Also, it is quite wide, and made the movement quite awkward for me. (NOTE: I’m 5’5, medium built female. So this might fit really well for someone else, but just not me). The pelvic protector was $9.71 on Amazon. The Shock Doctor compression shorts that has a pocket for the protector costs from $25-35. Total cost = $35-$45
RDX Gel Groin Cup Guard (need to use with compression shorts)
Well constructed and provides good force diversion
For me, it does the job way better than the “for-female” pelvic protector. Its construction with the concave shape (intended for the male-specific organs) means that there was little to no direct impact on my groin, instead, the force is diverted to my inner thigh. The edge of the RDX cup is lined with gel (in blue), which enhances its ability to absorb even more force.
Free movement but will shift slightly throughout usage
It is narrower than the pelvic protector, which interferes less with movement. I wore this for Krav Maga and sparring, and it protected me well during both an unforeseen groin kick in sparring, and during actual groin-kick drills in Krav. I liked the protection I was getting, and I was moving about just fine. However, since it was held in place by compression shorts, it does move around slightly from time to time. I’ve found myself adjusting its position through an hour-long or 2-hours session.
I bought the RDX groin cup with the compression shorts for $25 on the RDX website, which makes it also cheaper than the Shock Doctor combo. *The great thing about this type of athletic groin cup is that there are so many brands producing them. If this is slightly too big, too wide, too narrow, another one is bound to fit better 🙂
Lo-bloo Thai Cup 2.0
A polymer version of a Thai steel-cup that doesn’t tie a cord along the butt crack
This is basically a high-tech and more comfortable version of a Thai steel-cup. The Thai steel-cup is the most protective groin protection you could find for combative sports. It is made of steel, and it is tied in place so it won’t shift. The Lo-Bloo Thai Cup 2.0 was designed for people who don’t like having a string along their butt-crack (Thai steel cup is tied that way, which means every time you put it on, it has to be tied again; the Lo-Bloo can just come on-and-off because of its elastic bands).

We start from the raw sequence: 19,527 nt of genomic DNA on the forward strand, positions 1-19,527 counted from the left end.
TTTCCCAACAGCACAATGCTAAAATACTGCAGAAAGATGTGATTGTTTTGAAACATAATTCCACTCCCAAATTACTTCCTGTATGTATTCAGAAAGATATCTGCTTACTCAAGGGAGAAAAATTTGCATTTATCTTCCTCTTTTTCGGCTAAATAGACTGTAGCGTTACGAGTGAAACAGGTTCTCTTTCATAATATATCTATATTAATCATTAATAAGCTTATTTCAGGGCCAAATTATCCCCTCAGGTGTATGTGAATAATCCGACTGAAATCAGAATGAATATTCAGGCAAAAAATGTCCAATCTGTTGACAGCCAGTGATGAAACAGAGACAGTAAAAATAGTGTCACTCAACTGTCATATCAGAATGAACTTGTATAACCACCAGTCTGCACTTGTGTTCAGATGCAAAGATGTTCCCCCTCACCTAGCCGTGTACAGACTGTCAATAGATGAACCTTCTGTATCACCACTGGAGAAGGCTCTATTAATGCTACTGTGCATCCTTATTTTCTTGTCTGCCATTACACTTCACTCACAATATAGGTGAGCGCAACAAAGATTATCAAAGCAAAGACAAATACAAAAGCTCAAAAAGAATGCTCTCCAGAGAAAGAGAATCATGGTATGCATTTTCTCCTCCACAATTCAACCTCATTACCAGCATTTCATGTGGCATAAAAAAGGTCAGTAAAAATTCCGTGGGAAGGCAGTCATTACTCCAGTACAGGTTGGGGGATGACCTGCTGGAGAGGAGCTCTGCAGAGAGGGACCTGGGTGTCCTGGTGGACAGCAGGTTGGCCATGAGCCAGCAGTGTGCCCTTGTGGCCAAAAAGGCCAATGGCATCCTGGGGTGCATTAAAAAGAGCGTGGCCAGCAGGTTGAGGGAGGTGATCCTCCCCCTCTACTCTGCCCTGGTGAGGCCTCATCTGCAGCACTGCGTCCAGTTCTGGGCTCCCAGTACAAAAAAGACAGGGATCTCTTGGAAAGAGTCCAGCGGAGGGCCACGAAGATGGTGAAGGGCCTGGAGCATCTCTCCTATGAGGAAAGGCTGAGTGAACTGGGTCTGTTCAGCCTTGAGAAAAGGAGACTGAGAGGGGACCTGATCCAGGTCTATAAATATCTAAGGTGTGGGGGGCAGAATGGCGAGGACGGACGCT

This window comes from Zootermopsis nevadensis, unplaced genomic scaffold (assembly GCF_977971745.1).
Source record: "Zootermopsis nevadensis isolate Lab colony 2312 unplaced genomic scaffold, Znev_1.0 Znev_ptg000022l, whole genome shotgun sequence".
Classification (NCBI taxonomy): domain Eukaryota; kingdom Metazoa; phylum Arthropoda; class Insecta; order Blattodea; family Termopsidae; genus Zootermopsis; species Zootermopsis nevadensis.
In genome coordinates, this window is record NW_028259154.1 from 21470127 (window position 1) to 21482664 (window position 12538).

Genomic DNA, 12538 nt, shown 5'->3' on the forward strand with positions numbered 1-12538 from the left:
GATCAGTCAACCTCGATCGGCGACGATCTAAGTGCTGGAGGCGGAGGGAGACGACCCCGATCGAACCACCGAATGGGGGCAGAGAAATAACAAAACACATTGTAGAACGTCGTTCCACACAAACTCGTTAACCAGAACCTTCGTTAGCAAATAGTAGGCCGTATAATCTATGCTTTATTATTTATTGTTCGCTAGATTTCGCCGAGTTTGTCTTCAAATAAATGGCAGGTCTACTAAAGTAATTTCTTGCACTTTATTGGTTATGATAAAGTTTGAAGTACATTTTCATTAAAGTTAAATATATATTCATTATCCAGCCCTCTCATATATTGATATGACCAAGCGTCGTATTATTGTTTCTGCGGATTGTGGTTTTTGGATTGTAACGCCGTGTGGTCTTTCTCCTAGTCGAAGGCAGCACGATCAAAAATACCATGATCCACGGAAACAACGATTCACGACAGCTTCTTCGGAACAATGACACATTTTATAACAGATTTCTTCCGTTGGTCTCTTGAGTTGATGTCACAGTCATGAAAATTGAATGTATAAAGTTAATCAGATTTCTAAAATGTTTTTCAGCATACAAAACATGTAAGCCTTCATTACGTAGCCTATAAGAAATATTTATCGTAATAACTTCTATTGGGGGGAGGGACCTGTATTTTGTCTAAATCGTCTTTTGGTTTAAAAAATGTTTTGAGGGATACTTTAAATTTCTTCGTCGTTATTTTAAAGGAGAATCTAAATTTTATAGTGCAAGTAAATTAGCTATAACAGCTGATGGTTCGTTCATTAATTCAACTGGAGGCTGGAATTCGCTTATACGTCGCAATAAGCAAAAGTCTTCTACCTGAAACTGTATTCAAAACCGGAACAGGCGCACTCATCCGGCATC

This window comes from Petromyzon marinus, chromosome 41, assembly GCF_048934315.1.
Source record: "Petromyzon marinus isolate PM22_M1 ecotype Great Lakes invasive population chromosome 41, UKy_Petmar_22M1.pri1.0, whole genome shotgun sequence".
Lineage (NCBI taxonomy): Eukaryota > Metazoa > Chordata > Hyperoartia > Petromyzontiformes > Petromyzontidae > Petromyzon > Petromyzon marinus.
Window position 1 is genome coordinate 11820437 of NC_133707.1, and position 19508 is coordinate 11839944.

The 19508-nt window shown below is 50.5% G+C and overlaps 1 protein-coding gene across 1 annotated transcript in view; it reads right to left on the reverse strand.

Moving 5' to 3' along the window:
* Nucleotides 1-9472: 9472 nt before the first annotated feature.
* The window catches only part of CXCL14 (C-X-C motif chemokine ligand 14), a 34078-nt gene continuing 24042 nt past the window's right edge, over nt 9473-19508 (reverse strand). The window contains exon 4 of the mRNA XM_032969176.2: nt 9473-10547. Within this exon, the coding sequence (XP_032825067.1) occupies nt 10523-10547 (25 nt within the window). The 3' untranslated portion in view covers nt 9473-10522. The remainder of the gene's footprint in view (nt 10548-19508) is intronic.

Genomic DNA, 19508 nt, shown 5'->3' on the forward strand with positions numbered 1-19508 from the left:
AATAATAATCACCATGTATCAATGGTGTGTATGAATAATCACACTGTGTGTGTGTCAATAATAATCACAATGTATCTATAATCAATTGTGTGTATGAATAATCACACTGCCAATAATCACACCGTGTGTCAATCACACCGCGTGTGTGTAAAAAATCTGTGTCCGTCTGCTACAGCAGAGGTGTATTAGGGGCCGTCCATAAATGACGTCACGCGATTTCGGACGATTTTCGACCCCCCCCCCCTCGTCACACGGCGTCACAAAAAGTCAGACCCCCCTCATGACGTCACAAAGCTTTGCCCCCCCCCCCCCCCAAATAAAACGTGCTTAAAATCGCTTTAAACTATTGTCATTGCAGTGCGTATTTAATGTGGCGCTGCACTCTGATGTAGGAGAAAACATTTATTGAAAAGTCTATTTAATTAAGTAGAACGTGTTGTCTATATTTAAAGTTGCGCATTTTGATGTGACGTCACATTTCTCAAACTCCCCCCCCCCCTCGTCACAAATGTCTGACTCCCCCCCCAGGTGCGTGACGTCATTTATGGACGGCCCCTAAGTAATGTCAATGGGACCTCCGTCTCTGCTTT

Clever design and strong construction
The Lo-Bloo Thai Cup doesn’t need a compression shorts, and is secured by their patented system to hold the cup (NOTE: the Patent No. on Amazon is incorrect, 1050598-0 is the application number, but as of May 15, 2015, US 9032559 B2 is the Patent No.) The system is an elastic waistband and an elastic cord used as leg straps. By using the leg straps to hold the cup around the thigh, Lo-Bloo avoided the string that goes along the butt-crack in traditional Thai steel-cup. Watch this video to see how it is assembled. The edge of the cup is lined with rubber that absorbs forces diverted to the hip/thigh. The cup itself is made out of polymer, and tested to withstand 4 tons of pressure (good enough for me). “The leg straps are woven out of textured polyester/lycra to prevent allergic reactions and rashes”-description on Amazon. That, is good product design. The Lo-Bloo comes with a drawstring cord lock so the length of the elastic cords can be adjusted around the legs. Once a good length is reached, the a knot can be tied on top of the cord lock to ‘save the setting’.